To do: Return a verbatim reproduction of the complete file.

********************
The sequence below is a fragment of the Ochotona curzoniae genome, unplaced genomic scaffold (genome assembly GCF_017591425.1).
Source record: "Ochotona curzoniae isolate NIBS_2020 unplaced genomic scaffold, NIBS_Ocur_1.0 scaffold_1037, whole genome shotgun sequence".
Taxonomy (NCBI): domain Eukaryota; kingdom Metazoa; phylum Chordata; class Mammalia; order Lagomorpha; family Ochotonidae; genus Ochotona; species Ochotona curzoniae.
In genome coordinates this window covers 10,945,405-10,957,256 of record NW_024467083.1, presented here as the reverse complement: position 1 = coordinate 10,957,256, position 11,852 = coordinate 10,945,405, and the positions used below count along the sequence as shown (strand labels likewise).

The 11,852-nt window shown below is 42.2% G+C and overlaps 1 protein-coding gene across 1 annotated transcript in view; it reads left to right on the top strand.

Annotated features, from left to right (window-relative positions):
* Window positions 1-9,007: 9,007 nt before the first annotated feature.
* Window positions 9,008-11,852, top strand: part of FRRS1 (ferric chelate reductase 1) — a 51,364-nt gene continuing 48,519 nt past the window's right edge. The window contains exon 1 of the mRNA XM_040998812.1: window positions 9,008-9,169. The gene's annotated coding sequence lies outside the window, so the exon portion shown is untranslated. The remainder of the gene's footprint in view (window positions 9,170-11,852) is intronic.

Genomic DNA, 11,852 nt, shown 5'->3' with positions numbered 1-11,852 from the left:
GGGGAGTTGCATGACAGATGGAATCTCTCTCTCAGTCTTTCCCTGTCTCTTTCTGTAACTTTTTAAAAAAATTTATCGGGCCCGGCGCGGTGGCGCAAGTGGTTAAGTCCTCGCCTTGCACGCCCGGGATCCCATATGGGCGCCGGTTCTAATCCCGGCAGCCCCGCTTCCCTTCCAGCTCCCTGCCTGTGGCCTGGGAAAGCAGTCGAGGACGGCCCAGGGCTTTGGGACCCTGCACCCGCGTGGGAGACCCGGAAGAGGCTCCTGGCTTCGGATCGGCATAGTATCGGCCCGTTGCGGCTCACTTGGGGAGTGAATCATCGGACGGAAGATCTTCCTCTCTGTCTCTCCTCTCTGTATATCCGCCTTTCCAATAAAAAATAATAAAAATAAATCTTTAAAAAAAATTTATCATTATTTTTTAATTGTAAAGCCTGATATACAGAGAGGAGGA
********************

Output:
The sequence below is a fragment of the Ochotona curzoniae genome, unplaced genomic scaffold (genome assembly GCF_017591425.1).
Source record: "Ochotona curzoniae isolate NIBS_2020 unplaced genomic scaffold, NIBS_Ocur_1.0 scaffold_1037, whole genome shotgun sequence".
Taxonomy (NCBI): domain Eukaryota; kingdom Metazoa; phylum Chordata; class Mammalia; order Lagomorpha; family Ochotonidae; genus Ochotona; species Ochotona curzoniae.
In genome coordinates this window covers 10,945,405-10,957,256 of record NW_024467083.1, presented here as the reverse complement: position 1 = coordinate 10,957,256, position 11,852 = coordinate 10,945,405, and the positions used below count along the sequence as shown (strand labels likewise).

The 11,852-nt window shown below is 42.2% G+C and overlaps 1 protein-coding gene across 1 annotated transcript in view; it reads left to right on the top strand.

Annotated features, from left to right (window-relative positions):
* Window positions 1-9,007: 9,007 nt before the first annotated feature.
* Window positions 9,008-11,852, top strand: part of FRRS1 (ferric chelate reductase 1) — a 51,364-nt gene continuing 48,519 nt past the window's right edge. The window contains exon 1 of the mRNA XM_040998812.1: window positions 9,008-9,169. The gene's annotated coding sequence lies outside the window, so the exon portion shown is untranslated. The remainder of the gene's footprint in view (window positions 9,170-11,852) is intronic.

Genomic DNA, 11,852 nt, shown 5'->3' with positions numbered 1-11,852 from the left:
GGGGAGTTGCATGACAGATGGAATCTCTCTCTCAGTCTTTCCCTGTCTCTTTCTGTAACTTTTTAAAAAAATTTATCGGGCCCGGCGCGGTGGCGCAAGTGGTTAAGTCCTCGCCTTGCACGCCCGGGATCCCATATGGGCGCCGGTTCTAATCCCGGCAGCCCCGCTTCCCTTCCAGCTCCCTGCCTGTGGCCTGGGAAAGCAGTCGAGGACGGCCCAGGGCTTTGGGACCCTGCACCCGCGTGGGAGACCCGGAAGAGGCTCCTGGCTTCGGATCGGCATAGTATCGGCCCGTTGCGGCTCACTTGGGGAGTGAATCATCGGACGGAAGATCTTCCTCTCTGTCTCTCCTCTCTGTATATCCGCCTTTCCAATAAAAAATAATAAAAATAAATCTTTAAAAAAAATTTATCATTATTTTTTAATTGTAAAGCCTGATATACAGAGAGGAGGA